Tuesday, October 29, 2013

eating clean on a budget: bottom dollar

While I truly believe you can shop at health food stores on a restricted budget (and that "Whole Foods, Whole Paycheck" is not really grounded in fact), it's true that discount grocery stores offer some major bargains. So what if you're trying to eat clean, but you want to reduce your grocery bills? I've been checking out some local stores to see what they offer, and this weekend I went to Bottom Dollar. These stores are popping up all over the Pittsburgh area and boast that they offer the lowest prices around. But what about quality?

My first surprise was the large selection of produce. While they didn't carry any organic produce, they had a wide selection of fruits and vegetables. Even Whole Foods doesn't carry organic produce for every item all of the time, so if you're going to go conventional, it's definitely worth going to a discount store. While I advocate for organic produce, some items are less likely to carry pesticide residue. For example, these onions were only $1.98 for three pounds, and you're going to peel the skins off anyway before you use them. They also carried larger bulk bags of onions and some other items like potatoes, which lowers the price per pound.

After the produce was the meat and seafood area. I didn't find anything in the meat section I'd recommend, since it was all completely conventionally raised. But I was surprised to find frozen fish filets and seafood with a sustainability label. Some of it was sold at a very affordable price per pound - even under $2. While sustainable labels are tricky when it comes to fish, as I learned in this book, this is a good step in the right direction and for a really good price. 

In the dairy section, they offered organic milk, which is a good step forward since organic milk cannot come from cows given rBGH (recombinant bovine growth hormone). (They were stocking it at the time so I couldn't snap a pic.) I also found unsweetened iced tea in the same refrigerated section. It is becoming increasingly difficult to find pre-made unsweetened tea in stores, since most options are full sugar or "diet" with nasty artificial sweeteners. For only $1.98 this Gold Peak tea was a bargain.

The majority of the products in this store were conventional and hyper-processed. The entire section of inner aisles had row after row of chips, cookies, pop, and junk masquerading as good food - canned soups with insane amounts of sodium, breakfast cereals jacked up on sugar. 

But I did find a few snack items that would qualify as 'clean' under my definition. They carried several options for unsweetened/no sugar or sweetener added applesauce - even one for kids on the go. 

One of the best finds was the low price of staple pantry ingredients. It's not always easy to find organic oats, lentils and rice, even at health food stores. Bottom Dollar had brown rice with no additives for 78 cents/pound and you could also get lentils for less than $1/pound. Oats are typically not GMOs, so that's another one that is passable not organic, especially for these prices when you're trying to stretch a budget.

Spices were also relatively affordable there. I prefer to buy spices in bulk so I can buy small amounts at a time and not have them go stale, but their prices were great on small containers here.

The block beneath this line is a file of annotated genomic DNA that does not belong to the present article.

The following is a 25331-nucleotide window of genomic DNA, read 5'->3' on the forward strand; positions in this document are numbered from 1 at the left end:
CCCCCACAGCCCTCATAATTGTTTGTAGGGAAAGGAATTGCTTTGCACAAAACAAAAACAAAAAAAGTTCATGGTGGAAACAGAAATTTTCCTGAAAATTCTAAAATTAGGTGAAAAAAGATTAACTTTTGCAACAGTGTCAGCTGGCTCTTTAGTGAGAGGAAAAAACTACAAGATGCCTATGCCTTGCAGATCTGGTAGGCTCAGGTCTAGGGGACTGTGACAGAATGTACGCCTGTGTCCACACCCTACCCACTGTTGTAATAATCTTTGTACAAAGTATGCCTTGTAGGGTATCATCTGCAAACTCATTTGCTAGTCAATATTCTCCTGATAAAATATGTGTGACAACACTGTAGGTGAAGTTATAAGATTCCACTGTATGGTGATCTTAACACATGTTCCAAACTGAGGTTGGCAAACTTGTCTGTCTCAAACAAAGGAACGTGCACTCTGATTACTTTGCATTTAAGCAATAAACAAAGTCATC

One more positive was the variety of fruits and vegetables available frozen. I prefer frozen vegetables to canned if the cans aren't BPA free (BPA is an endocrine disruptor). While all conventional, the vegetables were incredibly affordable (less than $1 a bag for many types) and the fruits were as well. Frozen fruits like berries can be very expensive, if they are even available at all. 

In addition to the food, I also happened across an isle with a small seasonal section with grilling items and you'll never believe it - canning jars. The display had a note saying it was set to go away this week, but I liked to see the store even carrying the products. Who knows if it would put the thought in someone's head to take up canning!

I found Bottom Dollar to have some good choices for basic pantry staples. If you avoid the processed food in the main aisles and stick to produce, seafood and dry, whole foods, you can get some good, clean products for cheap. Enough that it's definitely worth dividing your grocery list for different stores, even though it might mean more work.

I also checked out Aldi this weekend, and will be trying Save-a-lot and Good Cents over the next few weeks. Look for posts on those coming up!

We also decided to switch our warehouse membership to Costco from Sam's Club. Costco carries a lot of organic staples, like extra virgin olive oil and tomato paste, at bulk/warehouse prices. We'll save money getting some organic staples there. Plus, they carry the natural shampoo/body wash I use now. Win win!

October simplified update: Finished the dining room organization this weekend and now have only two remaining rooms and the dreaded basement. Trying not to let my momentum fade because I'd love this house to be cleaned out by the holidays. Listed my first pair of running shoes on eBay (they were the wrong shoe for my foot) and have continued to sell more books on Amazon.


  1. You would recommend Costco over Sam's Club? I've never step foot into either and was trying to decide....what does Costco charge per year? I was told Sam's is only $40/yr.

    1. Yep, Costco is about $15 more per year, but there were WAY more things at Costco that we would buy than we were buying at Sam's, so we're sure to make up that $15 in savings in no time. We hadn't been buying any food at all at Sam's, and now we can get some things at Costco, which will make a difference.

  2. Costo is more expensive @ $55/year but the quality is better. Plus, if you care at all about your fellow man, Costco pays its employees a living wage.